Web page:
Rhodiola Rosea for Depression

Rhodiola rosea

Opioła Jerzy/Wikimedia Commons/CC BY 2.5

Rhodiola rosea — commonly known as "roseroot," "golden root" or "arctic root" — is a perennial plant native to Northern Europe and Asia. Herbalists consider it to be an adaptogen, meaning that it helps the body cope with stress.

How Does It Work?

While it is not entirely understood how R. rosea might alleviate depression, a 2009 study found that it is a potent inhibitor of monoamine oxidase A and B. When the activity of these two substances is blocked, neurotransmitters — such as serotonin, norepinephrine, and dopamine — cannot be broken down, causing more of them to become available. Because shortages of these important chemicals have been linked to depression, having more of them around could help improve mood.

Effective Treatment for Depression

Although R. rosea has been studied extensively in Russia and Scandinavia, very little of this research has been translated into English. It is only over the past decade or so that European and American researchers have begun to investigate this herb, so there are only a few English-language studies dealing with its effectiveness as an antidepressant.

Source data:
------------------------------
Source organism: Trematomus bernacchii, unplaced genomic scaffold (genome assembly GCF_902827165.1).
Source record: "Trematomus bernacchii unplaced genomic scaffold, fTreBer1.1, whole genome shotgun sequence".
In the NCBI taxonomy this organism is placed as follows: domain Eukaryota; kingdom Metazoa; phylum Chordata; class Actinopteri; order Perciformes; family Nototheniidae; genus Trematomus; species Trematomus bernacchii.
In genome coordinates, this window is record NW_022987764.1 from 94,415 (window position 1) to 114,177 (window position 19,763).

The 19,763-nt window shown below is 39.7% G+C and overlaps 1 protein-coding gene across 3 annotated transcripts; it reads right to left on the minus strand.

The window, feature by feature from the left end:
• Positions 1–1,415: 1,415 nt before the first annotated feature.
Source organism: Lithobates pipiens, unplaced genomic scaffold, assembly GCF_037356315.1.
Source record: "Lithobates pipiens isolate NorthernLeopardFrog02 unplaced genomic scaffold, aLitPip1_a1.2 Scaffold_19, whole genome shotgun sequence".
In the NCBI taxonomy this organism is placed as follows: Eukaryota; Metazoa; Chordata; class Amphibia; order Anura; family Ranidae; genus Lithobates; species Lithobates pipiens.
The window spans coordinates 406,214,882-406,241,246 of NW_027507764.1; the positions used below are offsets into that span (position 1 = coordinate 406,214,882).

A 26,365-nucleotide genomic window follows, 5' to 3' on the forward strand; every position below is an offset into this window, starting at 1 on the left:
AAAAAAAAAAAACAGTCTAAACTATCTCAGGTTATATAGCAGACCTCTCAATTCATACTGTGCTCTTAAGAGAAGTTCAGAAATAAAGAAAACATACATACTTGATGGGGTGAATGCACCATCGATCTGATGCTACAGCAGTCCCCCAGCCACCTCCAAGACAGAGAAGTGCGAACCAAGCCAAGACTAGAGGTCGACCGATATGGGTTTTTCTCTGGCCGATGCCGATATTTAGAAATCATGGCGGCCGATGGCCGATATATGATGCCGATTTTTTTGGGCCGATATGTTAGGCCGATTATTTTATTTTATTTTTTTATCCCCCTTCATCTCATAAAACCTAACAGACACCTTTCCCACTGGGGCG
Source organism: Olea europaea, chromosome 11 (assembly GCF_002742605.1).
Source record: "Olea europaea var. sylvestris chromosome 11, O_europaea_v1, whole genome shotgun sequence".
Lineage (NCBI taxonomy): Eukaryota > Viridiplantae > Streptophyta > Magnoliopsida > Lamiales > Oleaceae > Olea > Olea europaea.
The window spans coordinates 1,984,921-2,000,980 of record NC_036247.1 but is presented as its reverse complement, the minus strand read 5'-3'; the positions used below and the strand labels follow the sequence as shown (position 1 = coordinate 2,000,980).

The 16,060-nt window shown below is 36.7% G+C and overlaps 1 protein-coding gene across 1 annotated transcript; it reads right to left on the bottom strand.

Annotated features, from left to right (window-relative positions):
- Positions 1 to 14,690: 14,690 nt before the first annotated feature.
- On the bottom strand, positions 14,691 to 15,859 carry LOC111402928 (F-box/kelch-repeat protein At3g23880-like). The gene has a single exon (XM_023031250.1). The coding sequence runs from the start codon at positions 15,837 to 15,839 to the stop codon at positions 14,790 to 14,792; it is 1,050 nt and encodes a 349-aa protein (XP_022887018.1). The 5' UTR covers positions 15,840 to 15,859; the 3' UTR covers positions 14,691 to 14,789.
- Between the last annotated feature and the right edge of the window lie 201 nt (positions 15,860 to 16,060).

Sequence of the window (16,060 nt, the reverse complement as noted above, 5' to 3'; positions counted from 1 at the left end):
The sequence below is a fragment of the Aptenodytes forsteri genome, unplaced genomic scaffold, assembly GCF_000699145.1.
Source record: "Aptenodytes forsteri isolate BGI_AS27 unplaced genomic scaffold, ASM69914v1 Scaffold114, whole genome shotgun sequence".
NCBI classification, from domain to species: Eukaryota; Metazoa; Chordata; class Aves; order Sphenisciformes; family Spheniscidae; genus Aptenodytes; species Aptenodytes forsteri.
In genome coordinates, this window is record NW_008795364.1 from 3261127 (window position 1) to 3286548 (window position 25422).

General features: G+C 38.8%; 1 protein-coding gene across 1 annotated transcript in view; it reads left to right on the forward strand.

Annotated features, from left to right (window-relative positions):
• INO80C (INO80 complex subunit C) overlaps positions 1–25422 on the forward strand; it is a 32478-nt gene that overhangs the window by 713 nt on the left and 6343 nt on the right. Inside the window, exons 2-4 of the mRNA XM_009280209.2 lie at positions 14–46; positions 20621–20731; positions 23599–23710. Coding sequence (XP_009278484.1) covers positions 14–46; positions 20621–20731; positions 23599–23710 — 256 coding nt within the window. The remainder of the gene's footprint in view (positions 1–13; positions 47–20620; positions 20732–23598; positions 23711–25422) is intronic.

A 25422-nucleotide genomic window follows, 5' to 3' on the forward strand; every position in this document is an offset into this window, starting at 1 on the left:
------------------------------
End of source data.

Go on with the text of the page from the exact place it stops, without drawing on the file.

Among these studies, a handful of animal studies has reported that it does appear to have antidepressant effects. In addition, when it was combined with tricyclic antidepressants, there was a reduction in both antidepressant side effects and depression symptoms. Thus far, there is only one study reporting on its antidepressant effect when used as a single therapy. Patients in this study experienced a statistically significant improvement in symptoms compared to placebo. Overall, however, these results are all very preliminary and it is too early to tell whether R. rosea can be recommended as an effective treatment for depression.

Is It Safe and Well-Tolerated?

R. rosea appears to have an excellent safety profile.

Its side effects are both uncommon and mild and include allergy, irritability, insomnia, sleep disturbances, vivid dreams, fatigue and unpleasant sensations, especially at higher doses.

R. rosea does not appear to interact with other medications, although a potential may exist for it to cause a dangerous build-up of serotonin, called serotonin syndrome when it is used in conjunction with other medications which also increase serotonin, such as other antidepressants.

Pregnancy and Breastfeeding

No evidence regarding its safety during pregnancy and breastfeeding are available, therefore, it cannot be recommended at this time.

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Article Sources

  • Iovieno, Nadia, Elizabeth D. Dalton, Maurizio Fava and David Michoulon. "Second-tier natural antidepressants: Review and critique." Journal of Affective Disorders. 130 (2011): 343-357.